The National Firearms Act, or NFA, is the law that dictated that machine guns had to be tightly controlled. The thinking at the time was that if you did this, the mob wouldn’t get their hands on them. They did, of course, but by then it was too late.
Then we got another law that said no new machine guns could be added to the registry.
As Stephen Gutowski notes over at Reason, that has had a predictable impact on these firearms.
A short-barrel AR without a flash suppressor, though? That may be my dream full-auto. While my writing about guns professionally often affords me the opportunity to shoot them, a writers’ salary means I’ll likely never be able to actually own one of those guns.
The ATF currently reports having 741,146 machine guns in their registry. However, a 1994 Department of Justice (DOJ) report shows only around 240,000 registered machine guns nearly a decade after the new sales ban went into place. That suggests more than half a million of the registered machine guns aren’t actually transferable to normal civilians and are likely owned by law enforcement agencies or gun dealers with special licenses (some of whom will rent them out to civilians on a per-shot basis).
Severely restricting the supply has naturally sent the price of machine guns into the stratosphere. It’s extremely difficult for a civilian, even one with no criminal record and the patience to go through the monthslong registration process, to buy any fully automatic gun. The very cheapest ones on the open market go for around $10,000. A gun that’s little more than a metal tube and a spring which initially cost a few hundred dollars to produce can go for over $13,000.
A civilian can build a semi-automatic AR-15 from parts for around $600. A fully-automatic M-16 or M-4, which shares nearly the same design but has a different fire-control mechanism starts at around $25,000. Prices only go up from there. Thus a gun that costs a few hundred dollars to build can sell for as much as a luxury car or even an exotic supercar.
And the hilarious thing, at least to me, is that some of the biggest proponents of the NFA are the very people who deride the wealthy with every other fiber of their being, all while supporting a law that only really benefits them.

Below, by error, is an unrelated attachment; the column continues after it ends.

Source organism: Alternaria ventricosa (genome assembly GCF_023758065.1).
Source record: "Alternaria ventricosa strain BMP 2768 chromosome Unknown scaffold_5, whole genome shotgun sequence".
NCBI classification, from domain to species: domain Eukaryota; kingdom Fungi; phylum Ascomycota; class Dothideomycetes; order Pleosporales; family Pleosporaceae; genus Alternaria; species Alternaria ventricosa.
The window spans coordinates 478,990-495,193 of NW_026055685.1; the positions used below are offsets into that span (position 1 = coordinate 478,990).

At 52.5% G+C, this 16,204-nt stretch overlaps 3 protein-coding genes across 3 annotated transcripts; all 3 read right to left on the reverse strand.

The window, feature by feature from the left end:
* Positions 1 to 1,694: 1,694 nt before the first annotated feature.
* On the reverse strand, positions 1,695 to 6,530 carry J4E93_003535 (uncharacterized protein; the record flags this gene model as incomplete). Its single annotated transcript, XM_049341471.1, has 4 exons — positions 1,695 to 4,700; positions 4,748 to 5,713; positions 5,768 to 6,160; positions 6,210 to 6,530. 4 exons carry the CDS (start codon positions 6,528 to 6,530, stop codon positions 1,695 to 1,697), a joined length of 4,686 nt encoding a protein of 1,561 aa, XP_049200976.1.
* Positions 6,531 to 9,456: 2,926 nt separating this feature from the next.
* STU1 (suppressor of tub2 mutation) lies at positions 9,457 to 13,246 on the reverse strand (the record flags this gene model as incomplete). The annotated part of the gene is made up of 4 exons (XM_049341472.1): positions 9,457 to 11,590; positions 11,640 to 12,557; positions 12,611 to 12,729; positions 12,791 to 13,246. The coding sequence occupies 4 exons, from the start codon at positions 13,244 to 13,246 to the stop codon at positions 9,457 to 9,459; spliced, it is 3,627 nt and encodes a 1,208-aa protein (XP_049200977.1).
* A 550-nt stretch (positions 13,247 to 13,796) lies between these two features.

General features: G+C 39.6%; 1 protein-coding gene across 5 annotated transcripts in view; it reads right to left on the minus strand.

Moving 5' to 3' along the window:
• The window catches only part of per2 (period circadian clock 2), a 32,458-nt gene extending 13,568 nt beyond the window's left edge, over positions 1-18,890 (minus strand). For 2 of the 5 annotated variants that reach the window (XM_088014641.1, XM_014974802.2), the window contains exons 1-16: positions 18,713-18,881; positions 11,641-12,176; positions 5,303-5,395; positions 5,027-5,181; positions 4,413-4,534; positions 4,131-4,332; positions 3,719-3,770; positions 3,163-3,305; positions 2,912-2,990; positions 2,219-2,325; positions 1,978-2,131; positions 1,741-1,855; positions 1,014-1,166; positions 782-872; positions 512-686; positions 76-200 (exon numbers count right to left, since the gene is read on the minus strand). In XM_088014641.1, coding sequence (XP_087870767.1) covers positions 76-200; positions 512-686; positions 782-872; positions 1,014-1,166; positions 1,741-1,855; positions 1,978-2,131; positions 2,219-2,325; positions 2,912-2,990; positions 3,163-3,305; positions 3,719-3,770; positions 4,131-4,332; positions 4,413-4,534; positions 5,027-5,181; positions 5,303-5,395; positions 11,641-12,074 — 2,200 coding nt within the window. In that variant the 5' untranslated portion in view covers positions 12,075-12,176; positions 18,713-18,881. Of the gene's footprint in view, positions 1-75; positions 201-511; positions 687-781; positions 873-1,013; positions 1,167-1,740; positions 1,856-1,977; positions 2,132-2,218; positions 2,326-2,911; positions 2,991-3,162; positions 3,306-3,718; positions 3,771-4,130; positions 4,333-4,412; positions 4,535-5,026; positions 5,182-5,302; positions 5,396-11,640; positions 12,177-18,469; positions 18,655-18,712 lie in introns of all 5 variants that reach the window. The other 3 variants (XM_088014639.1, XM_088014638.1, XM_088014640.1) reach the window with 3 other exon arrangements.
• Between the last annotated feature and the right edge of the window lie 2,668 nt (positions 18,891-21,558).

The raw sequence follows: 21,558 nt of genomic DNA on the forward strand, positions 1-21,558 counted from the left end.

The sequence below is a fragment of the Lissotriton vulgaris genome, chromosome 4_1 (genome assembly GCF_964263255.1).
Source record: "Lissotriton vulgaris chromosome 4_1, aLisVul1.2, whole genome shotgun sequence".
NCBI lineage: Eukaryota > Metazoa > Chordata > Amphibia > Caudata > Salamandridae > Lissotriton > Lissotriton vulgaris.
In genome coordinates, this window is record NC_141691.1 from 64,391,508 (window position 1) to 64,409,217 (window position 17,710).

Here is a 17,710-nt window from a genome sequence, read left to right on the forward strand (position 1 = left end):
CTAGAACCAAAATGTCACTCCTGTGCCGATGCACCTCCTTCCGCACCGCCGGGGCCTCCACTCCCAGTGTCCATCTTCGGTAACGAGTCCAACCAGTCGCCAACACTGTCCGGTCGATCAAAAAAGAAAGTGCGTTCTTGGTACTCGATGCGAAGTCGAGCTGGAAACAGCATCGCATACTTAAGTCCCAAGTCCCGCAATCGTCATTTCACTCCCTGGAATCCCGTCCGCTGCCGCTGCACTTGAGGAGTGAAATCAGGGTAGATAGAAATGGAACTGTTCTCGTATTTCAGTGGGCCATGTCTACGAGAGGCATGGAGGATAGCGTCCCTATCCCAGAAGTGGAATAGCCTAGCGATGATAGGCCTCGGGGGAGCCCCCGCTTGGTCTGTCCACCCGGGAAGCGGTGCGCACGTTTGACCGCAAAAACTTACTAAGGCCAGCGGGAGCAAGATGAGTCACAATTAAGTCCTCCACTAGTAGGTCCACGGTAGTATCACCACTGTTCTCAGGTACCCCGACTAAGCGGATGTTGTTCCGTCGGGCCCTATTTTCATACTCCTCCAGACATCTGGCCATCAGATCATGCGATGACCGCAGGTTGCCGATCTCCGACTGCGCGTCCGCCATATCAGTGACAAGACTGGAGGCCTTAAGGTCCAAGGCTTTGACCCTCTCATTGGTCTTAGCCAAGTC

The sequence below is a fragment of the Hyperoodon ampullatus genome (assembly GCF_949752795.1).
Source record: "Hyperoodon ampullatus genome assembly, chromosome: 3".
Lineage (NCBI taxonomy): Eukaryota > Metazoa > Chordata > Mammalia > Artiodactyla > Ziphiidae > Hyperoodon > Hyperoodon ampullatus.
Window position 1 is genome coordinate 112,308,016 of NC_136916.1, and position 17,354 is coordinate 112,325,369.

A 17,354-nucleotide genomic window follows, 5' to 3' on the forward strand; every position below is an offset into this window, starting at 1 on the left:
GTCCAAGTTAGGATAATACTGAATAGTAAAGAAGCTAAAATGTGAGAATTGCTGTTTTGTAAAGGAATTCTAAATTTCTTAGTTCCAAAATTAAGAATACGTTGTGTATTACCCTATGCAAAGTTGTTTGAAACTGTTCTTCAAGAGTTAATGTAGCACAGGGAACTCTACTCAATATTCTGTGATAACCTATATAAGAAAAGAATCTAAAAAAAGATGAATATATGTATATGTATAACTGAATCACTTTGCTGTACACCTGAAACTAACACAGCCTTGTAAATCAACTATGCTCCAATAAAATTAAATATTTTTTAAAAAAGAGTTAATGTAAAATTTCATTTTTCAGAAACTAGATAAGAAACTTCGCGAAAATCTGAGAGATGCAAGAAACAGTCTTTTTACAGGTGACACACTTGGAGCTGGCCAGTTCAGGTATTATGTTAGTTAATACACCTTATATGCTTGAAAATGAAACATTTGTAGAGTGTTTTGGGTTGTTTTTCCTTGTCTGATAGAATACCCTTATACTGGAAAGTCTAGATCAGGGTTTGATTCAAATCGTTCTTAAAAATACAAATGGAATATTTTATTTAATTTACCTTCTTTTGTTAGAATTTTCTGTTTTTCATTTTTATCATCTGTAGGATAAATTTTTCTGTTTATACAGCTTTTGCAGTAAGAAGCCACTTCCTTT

See, criminals will use whatever guns they can get their hands on. They don’t really care that the gun itself is full-auto or semi-auto.
But what the NFA does is create a type of firearm that only the wealthy can afford. It’s quite the investment for them, actually. After all, in a nation of 330 million, we’re looking at only are 240,000 machine guns available for transfer, and with the price being what it is, most of us just aren’t going to afford something like that.
And to be sure, the people who will fight against the NFA’s repeal via political donations the most may well be those who own these guns themselves. After all, if anyone can buy a machine gun brand new and manufacturers can build them for the civilian market, the value of those “investments” is going to nosedive.
Since a lot of those same folks also donate to Democrats, I can’t help but wonder.
Meanwhile, criminals are getting full-auto firearms. The NFA isn’t actually stopping them. It’s just stopping folks like you and me from being able to afford to purchase these weapons.
Unfortunately, if you even talk about repeal, you’re going to see the anti-Second Amendment crowd lose their minds. You’ll also see a lot of people you might think of as allies lose theirs as well. All this despite the law clearly not working as intended.
Then again, gun control laws don’t have to work to disarm criminals. They just have to help to keep us disarmed.